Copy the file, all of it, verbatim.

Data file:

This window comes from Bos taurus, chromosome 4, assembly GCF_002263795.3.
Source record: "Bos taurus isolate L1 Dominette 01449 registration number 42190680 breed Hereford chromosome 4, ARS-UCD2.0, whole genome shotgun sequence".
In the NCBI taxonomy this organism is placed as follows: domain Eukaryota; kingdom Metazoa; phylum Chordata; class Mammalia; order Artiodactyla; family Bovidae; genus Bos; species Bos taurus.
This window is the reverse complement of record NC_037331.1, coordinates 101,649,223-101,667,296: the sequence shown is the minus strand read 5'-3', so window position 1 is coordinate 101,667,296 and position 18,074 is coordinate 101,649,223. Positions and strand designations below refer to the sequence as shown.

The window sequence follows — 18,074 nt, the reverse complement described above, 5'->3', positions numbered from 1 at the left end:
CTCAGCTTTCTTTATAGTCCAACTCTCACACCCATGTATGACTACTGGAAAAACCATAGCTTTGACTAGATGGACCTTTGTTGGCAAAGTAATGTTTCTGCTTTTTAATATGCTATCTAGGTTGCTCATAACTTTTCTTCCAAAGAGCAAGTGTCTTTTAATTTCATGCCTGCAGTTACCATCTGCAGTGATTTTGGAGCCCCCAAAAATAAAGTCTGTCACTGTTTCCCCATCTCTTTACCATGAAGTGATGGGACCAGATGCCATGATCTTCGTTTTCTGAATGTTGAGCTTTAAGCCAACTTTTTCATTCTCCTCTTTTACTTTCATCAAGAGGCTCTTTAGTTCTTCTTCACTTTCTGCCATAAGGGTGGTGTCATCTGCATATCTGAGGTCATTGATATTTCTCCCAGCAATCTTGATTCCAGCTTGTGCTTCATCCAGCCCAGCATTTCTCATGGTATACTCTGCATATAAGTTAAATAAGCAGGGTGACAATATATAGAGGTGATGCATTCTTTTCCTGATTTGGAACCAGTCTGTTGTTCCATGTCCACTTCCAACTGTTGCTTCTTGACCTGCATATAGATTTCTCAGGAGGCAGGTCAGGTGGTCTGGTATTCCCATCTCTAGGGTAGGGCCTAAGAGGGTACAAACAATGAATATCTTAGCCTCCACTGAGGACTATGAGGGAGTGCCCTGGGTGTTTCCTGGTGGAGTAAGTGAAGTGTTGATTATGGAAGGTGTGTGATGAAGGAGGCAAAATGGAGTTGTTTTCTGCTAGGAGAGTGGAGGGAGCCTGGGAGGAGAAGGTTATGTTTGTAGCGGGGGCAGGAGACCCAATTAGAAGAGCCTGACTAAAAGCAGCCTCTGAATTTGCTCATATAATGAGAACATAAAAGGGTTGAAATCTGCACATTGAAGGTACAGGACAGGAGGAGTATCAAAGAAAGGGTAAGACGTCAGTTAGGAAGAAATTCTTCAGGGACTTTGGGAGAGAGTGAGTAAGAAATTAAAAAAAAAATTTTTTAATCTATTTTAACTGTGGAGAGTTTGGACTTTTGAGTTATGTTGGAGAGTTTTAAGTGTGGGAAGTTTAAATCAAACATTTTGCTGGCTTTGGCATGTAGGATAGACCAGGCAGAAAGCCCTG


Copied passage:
This window comes from Bos taurus, chromosome 4, assembly GCF_002263795.3.
Source record: "Bos taurus isolate L1 Dominette 01449 registration number 42190680 breed Hereford chromosome 4, ARS-UCD2.0, whole genome shotgun sequence".
In the NCBI taxonomy this organism is placed as follows: domain Eukaryota; kingdom Metazoa; phylum Chordata; class Mammalia; order Artiodactyla; family Bovidae; genus Bos; species Bos taurus.
This window is the reverse complement of record NC_037331.1, coordinates 101,649,223-101,667,296: the sequence shown is the minus strand read 5'-3', so window position 1 is coordinate 101,667,296 and position 18,074 is coordinate 101,649,223. Positions and strand designations below refer to the sequence as shown.

The window sequence follows — 18,074 nt, the reverse complement described above, 5'->3', positions numbered from 1 at the left end:
CTCAGCTTTCTTTATAGTCCAACTCTCACACCCATGTATGACTACTGGAAAAACCATAGCTTTGACTAGATGGACCTTTGTTGGCAAAGTAATGTTTCTGCTTTTTAATATGCTATCTAGGTTGCTCATAACTTTTCTTCCAAAGAGCAAGTGTCTTTTAATTTCATGCCTGCAGTTACCATCTGCAGTGATTTTGGAGCCCCCAAAAATAAAGTCTGTCACTGTTTCCCCATCTCTTTACCATGAAGTGATGGGACCAGATGCCATGATCTTCGTTTTCTGAATGTTGAGCTTTAAGCCAACTTTTTCATTCTCCTCTTTTACTTTCATCAAGAGGCTCTTTAGTTCTTCTTCACTTTCTGCCATAAGGGTGGTGTCATCTGCATATCTGAGGTCATTGATATTTCTCCCAGCAATCTTGATTCCAGCTTGTGCTTCATCCAGCCCAGCATTTCTCATGGTATACTCTGCATATAAGTTAAATAAGCAGGGTGACAATATATAGAGGTGATGCATTCTTTTCCTGATTTGGAACCAGTCTGTTGTTCCATGTCCACTTCCAACTGTTGCTTCTTGACCTGCATATAGATTTCTCAGGAGGCAGGTCAGGTGGTCTGGTATTCCCATCTCTAGGGTAGGGCCTAAGAGGGTACAAACAATGAATATCTTAGCCTCCACTGAGGACTATGAGGGAGTGCCCTGGGTGTTTCCTGGTGGAGTAAGTGAAGTGTTGATTATGGAAGGTGTGTGATGAAGGAGGCAAAATGGAGTTGTTTTCTGCTAGGAGAGTGGAGGGAGCCTGGGAGGAGAAGGTTATGTTTGTAGCGGGGGCAGGAGACCCAATTAGAAGAGCCTGACTAAAAGCAGCCTCTGAATTTGCTCATATAATGAGAACATAAAAGGGTTGAAATCTGCACATTGAAGGTACAGGACAGGAGGAGTATCAAAGAAAGGGTAAGACGTCAGTTAGGAAGAAATTCTTCAGGGACTTTGGGAGAGAGTGAGTAAGAAATTAAAAAAAAAATTTTTTAATCTATTTTAACTGTGGAGAGTTTGGACTTTTGAGTTATGTTGGAGAGTTTTAAGTGTGGGAAGTTTAAATCAAACATTTTGCTGGCTTTGGCATGTAGGATAGACCAGGCAGAAAGCCCTG